In 1989, I was a touring speaker for CareerTrack, one of the world’s most successful seminar companies, teaching Sales and Customer Service in the US and Europe.  I was approached by Michael Larsen, a literary agent representing Jay Conrad Levinson.  He explained that, in 1984, Jay had written a book called Guerrilla Marketing, and the publisher wanted to do a sequel and call it Guerrilla Selling.  Michael asked if I would be interested in ghost-writing this book.

“Sorry,” I said, “I don’t want to be anyone’s ghost. I want my name on the cover.”

“Jay will never agree to that.”

“How do you know?”

“I’m his agent.  It’s my job to know.”

One of the principles I taught was to never take “no” for an answer unless you’re talking to the real decision-maker.  That’s not always the person who can say “yes.”  It’s the person who can say “no” and make it stick. I said, “Give me Mr.  Levinson’s number and let me hear it from him.”

Guerrilla Selling Ebook - Unconventional Weapons & Tactics for Increasing Your SalesOf course Jay agreed immediately, and Guerrilla Selling became an instant best-seller, and one of the most successful books in the series.  Jay and I went on to collaborate on six more books, and many other projects.  I’ve made a career of making Guerrilla Marketing the most successful marketing series of all time.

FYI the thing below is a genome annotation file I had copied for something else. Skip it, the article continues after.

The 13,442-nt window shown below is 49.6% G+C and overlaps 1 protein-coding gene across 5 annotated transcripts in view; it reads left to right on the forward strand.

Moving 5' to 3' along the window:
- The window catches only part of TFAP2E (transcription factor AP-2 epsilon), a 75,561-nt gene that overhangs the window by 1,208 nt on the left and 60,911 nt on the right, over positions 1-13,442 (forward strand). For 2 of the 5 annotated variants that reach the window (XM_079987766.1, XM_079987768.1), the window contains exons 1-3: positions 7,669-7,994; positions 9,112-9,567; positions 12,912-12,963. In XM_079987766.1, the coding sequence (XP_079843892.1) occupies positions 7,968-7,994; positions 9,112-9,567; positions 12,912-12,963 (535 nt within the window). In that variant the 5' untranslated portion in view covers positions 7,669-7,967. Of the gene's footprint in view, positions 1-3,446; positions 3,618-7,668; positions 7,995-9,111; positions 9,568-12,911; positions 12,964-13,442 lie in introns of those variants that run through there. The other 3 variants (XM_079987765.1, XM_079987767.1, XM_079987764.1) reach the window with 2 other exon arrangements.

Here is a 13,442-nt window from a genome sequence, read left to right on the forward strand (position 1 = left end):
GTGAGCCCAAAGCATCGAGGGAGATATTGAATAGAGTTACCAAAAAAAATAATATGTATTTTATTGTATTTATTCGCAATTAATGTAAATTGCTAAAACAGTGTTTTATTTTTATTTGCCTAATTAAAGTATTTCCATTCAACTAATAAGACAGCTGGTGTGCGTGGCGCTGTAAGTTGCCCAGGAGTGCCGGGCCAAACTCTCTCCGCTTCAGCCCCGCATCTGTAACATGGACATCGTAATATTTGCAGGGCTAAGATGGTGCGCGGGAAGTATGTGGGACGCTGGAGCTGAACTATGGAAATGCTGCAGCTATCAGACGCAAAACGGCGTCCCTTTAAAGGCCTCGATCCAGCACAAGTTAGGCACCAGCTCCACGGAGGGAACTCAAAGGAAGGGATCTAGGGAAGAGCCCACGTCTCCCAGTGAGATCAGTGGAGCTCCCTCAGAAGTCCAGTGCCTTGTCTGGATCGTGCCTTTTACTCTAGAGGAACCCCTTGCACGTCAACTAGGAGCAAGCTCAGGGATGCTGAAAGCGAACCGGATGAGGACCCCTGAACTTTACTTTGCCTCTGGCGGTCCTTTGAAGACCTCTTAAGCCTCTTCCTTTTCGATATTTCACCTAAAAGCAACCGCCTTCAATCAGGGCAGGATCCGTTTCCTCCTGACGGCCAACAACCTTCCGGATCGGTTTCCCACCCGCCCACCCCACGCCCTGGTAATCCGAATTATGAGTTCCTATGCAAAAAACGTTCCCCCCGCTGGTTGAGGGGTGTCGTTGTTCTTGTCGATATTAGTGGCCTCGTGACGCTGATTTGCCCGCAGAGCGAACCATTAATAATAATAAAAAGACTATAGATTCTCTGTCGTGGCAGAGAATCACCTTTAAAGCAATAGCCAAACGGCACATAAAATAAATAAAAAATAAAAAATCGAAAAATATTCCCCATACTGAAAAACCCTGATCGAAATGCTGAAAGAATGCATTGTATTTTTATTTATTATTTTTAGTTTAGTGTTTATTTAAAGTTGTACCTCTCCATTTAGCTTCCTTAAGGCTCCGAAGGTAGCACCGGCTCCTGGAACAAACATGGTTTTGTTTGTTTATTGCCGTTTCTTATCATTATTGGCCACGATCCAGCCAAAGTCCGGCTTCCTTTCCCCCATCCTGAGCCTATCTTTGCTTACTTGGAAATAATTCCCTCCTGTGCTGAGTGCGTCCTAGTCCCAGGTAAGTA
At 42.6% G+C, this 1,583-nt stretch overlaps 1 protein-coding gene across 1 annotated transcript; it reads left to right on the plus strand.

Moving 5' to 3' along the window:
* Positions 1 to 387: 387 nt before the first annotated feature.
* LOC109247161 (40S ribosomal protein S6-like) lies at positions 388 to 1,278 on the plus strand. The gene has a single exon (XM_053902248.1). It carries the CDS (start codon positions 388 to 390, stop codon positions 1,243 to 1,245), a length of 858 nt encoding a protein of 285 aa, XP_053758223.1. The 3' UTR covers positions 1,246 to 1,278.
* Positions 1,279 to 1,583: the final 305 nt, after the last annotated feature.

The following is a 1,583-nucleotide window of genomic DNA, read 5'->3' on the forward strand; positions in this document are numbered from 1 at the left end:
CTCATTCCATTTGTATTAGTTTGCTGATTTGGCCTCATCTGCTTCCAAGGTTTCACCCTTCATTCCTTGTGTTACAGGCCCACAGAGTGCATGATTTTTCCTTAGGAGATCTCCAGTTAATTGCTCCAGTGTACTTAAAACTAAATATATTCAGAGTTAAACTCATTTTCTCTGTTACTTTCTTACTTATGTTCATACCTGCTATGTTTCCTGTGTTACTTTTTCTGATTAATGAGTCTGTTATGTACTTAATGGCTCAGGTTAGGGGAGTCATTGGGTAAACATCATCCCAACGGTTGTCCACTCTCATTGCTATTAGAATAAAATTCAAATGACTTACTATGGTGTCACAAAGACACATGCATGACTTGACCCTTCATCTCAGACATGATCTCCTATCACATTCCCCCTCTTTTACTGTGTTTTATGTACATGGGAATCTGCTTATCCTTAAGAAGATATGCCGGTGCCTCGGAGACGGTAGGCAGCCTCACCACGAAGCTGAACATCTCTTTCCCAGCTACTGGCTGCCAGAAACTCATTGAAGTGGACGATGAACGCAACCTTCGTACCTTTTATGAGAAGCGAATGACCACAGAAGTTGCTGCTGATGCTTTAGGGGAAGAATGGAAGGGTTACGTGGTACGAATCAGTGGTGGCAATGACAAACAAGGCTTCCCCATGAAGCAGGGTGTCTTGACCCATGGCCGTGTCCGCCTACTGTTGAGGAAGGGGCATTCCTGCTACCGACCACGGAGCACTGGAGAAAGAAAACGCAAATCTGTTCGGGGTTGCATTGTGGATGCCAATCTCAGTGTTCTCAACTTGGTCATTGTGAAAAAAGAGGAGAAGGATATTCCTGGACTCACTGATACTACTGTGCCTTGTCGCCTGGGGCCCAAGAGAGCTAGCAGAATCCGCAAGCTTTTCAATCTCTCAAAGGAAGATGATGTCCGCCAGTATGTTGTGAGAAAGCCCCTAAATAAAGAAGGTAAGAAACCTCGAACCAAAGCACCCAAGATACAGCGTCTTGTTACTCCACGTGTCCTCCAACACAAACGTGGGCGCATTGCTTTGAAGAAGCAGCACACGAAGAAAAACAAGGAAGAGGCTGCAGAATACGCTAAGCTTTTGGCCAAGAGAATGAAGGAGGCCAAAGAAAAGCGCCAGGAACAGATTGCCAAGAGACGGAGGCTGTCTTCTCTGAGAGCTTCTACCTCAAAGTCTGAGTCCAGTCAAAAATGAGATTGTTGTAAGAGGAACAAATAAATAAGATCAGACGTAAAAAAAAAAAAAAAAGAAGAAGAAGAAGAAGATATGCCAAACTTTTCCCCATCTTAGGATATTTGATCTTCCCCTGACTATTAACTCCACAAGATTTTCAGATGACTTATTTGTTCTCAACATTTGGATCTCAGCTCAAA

Marketing and Selling are often confused, but Sales is really a subset of Marketing.  We define Guerrilla Marketing as everything that represents you in the market:  your name, your logo, your reputation, even how you answer your phone.  It’s ALL part of your marketing.

Guerrilla Selling maps the steps customers take when making a purchase decision.  By understanding the psychology of this process, then matching your strategy to your customer, you can make your offering irresistible.

People always go through a six-step process whenever they buy:

  1. Need
  2. Budget
  3. Commitment
  4. Presentation
  5. Transaction
  6. Reward

First, they recognize a Need.  For example, there might be several reasons for buying a new car.  The old car is broken down and not worth fixing. Or they have a baby and need more room. Or they need to transport clients and need something posh. Or they have to travel long distances on rough roads and need a reliable car that won’t leave them stranded.

Many salespeople make the mistake of focusing on the product (the car) while ignoring what the underlying need (basic transportation, more space, more comfort, more reliability). Guerrilla Selling teaches you how to ask just the right questions to reveal their real motivation.